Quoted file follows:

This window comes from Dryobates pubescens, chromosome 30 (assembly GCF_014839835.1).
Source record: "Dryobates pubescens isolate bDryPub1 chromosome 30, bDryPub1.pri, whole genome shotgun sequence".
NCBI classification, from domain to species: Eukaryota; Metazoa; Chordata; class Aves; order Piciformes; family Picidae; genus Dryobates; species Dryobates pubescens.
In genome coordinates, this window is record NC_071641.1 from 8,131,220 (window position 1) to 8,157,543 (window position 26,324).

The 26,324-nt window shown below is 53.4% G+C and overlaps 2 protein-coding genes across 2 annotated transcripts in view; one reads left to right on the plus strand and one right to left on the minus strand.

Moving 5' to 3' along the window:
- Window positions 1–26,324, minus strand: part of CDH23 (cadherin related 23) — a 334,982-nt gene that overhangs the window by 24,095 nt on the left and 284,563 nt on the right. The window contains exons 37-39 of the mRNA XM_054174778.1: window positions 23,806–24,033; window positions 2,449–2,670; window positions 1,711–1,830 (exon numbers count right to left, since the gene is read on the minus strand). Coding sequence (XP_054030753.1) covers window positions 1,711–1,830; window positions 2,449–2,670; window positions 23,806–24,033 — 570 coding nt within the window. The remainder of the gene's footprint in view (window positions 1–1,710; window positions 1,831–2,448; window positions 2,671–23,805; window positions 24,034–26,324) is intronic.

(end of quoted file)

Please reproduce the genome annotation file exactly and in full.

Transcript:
This window comes from Dryobates pubescens, chromosome 30 (assembly GCF_014839835.1).
Source record: "Dryobates pubescens isolate bDryPub1 chromosome 30, bDryPub1.pri, whole genome shotgun sequence".
NCBI classification, from domain to species: Eukaryota; Metazoa; Chordata; class Aves; order Piciformes; family Picidae; genus Dryobates; species Dryobates pubescens.
In genome coordinates, this window is record NC_071641.1 from 8,131,220 (window position 1) to 8,157,543 (window position 26,324).

The 26,324-nt window shown below is 53.4% G+C and overlaps 2 protein-coding genes across 2 annotated transcripts in view; one reads left to right on the plus strand and one right to left on the minus strand.

Moving 5' to 3' along the window:
- Window positions 1–26,324, minus strand: part of CDH23 (cadherin related 23) — a 334,982-nt gene that overhangs the window by 24,095 nt on the left and 284,563 nt on the right. The window contains exons 37-39 of the mRNA XM_054174778.1: window positions 23,806–24,033; window positions 2,449–2,670; window positions 1,711–1,830 (exon numbers count right to left, since the gene is read on the minus strand). Coding sequence (XP_054030753.1) covers window positions 1,711–1,830; window positions 2,449–2,670; window positions 23,806–24,033 — 570 coding nt within the window. The remainder of the gene's footprint in view (window positions 1–1,710; window positions 1,831–2,448; window positions 2,671–23,805; window positions 24,034–26,324) is intronic.